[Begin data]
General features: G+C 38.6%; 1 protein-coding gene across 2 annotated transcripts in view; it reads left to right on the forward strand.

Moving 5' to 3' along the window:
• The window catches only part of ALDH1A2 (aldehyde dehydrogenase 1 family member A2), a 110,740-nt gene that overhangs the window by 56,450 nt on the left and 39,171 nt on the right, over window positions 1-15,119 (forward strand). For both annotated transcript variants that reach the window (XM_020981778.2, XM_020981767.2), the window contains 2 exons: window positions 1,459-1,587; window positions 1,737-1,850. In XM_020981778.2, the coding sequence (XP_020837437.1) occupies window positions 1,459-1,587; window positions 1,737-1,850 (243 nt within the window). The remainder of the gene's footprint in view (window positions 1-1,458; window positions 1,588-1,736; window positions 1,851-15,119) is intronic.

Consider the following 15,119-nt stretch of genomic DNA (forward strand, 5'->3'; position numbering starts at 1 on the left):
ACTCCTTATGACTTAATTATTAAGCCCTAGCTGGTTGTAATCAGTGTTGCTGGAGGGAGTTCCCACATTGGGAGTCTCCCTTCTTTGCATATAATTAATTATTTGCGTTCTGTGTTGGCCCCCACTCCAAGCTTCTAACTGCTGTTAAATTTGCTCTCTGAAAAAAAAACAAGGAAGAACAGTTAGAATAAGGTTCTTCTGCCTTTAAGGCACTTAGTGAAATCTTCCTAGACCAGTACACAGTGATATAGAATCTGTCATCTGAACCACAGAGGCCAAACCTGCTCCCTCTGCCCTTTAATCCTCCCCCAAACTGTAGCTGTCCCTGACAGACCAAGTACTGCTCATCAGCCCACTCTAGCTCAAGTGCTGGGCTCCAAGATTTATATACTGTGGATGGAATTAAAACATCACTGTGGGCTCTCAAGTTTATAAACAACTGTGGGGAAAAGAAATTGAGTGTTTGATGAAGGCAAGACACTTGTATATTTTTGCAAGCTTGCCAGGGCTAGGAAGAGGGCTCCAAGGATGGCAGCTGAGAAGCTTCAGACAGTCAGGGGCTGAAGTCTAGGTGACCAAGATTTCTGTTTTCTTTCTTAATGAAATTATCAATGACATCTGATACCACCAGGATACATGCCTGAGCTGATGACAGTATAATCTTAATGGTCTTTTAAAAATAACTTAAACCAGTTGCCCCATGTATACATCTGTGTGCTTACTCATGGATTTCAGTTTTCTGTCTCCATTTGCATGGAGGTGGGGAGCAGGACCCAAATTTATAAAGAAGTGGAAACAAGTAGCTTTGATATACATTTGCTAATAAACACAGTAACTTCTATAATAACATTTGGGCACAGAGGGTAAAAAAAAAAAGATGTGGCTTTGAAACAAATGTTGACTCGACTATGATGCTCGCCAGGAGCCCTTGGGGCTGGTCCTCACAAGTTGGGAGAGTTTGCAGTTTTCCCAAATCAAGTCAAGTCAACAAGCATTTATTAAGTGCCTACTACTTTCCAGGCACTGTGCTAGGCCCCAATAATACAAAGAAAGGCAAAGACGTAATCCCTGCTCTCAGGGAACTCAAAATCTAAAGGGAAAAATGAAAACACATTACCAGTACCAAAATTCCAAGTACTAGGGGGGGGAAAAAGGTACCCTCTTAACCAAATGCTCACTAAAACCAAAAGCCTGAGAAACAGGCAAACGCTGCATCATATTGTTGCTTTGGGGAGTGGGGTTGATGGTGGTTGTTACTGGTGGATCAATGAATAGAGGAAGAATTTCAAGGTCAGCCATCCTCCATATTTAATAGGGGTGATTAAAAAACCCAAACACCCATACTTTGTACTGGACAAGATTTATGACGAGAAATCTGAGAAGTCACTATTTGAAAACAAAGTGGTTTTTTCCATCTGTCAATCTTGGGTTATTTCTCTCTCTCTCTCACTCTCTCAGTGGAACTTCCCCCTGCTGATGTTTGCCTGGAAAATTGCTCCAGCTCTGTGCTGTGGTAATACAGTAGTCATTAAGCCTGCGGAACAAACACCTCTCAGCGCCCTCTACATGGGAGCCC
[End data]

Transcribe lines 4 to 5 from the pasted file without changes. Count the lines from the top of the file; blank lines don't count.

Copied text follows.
Consider the following 15,119-nt stretch of genomic DNA (forward strand, 5'->3'; position numbering starts at 1 on the left):
ACTCCTTATGACTTAATTATTAAGCCCTAGCTGGTTGTAATCAGTGTTGCTGGAGGGAGTTCCCACATTGGGAGTCTCCCTTCTTTGCATATAATTAATTATTTGCGTTCTGTGTTGGCCCCCACTCCAAGCTTCTAACTGCTGTTAAATTTGCTCTCTGAAAAAAAAACAAGGAAGAACAGTTAGAATAAGGTTCTTCTGCCTTTAAGGCACTTAGTGAAATCTTCCTAGACCAGTACACAGTGATATAGAATCTGTCATCTGAACCACAGAGGCCAAACCTGCTCCCTCTGCCCTTTAATCCTCCCCCAAACTGTAGCTGTCCCTGACAGACCAAGTACTGCTCATCAGCCCACTCTAGCTCAAGTGCTGGGCTCCAAGATTTATATACTGTGGATGGAATTAAAACATCACTGTGGGCTCTCAAGTTTATAAACAACTGTGGGGAAAAGAAATTGAGTGTTTGATGAAGGCAAGACACTTGTATATTTTTGCAAGCTTGCCAGGGCTAGGAAGAGGGCTCCAAGGATGGCAGCTGAGAAGCTTCAGACAGTCAGGGGCTGAAGTCTAGGTGACCAAGATTTCTGTTTTCTTTCTTAATGAAATTATCAATGACATCTGATACCACCAGGATACATGCCTGAGCTGATGACAGTATAATCTTAATGGTCTTTTAAAAATAACTTAAACCAGTTGCCCCATGTATACATCTGTGTGCTTACTCATGGATTTCAGTTTTCTGTCTCCATTTGCATGGAGGTGGGGAGCAGGACCCAAATTTATAAAGAAGTGGAAACAAGTAGCTTTGATATACATTTGCTAATAAACACAGTAACTTCTATAATAACATTTGGGCACAGAGGGTAAAAAAAAAAAGATGTGGCTTTGAAACAAATGTTGACTCGACTATGATGCTCGCCAGGAGCCCTTGGGGCTGGTCCTCACAAGTTGGGAGAGTTTGCAGTTTTCCCAAATCAAGTCAAGTCAACAAGCATTTATTAAGTGCCTACTACTTTCCAGGCACTGTGCTAGGCCCCAATAATACAAAGAAAGGCAAAGACGTAATCCCTGCTCTCAGGGAACTCAAAATCTAAAGGGAAAAATGAAAACACATTACCAGTACCAAAATTCCAAGTACTAGGGGGGGGAAAAAGGTACCCTCTTAACCAAATGCTCACTAAAACCAAAAGCCTGAGAAACAGGCAAACGCTGCATCATATTGTTGCTTTGGGGAGTGGGGTTGATGGTGGTTGTTACTGGTGGATCAATGAATAGAGGAAGAATTTCAAGGTCAGCCATCCTCCATATTTAATAGGGGTGATTAAAAAACCCAAACACCCATACTTTGTACTGGACAAGATTTATGACGAGAAATCTGAGAAGTCACTATTTGAAAACAAAGTGGTTTTTTCCATCTGTCAATCTTGGGTTATTTCTCTCTCTCTCTCACTCTCTCAGTGGAACTTCCCCCTGCTGATGTTTGCCTGGAAAATTGCTCCAGCTCTGTGCTGTGGTAATACAGTAGTCATTAAGCCTGCGGAACAAACACCTCTCAGCGCCCTCTACATGGGAGCCC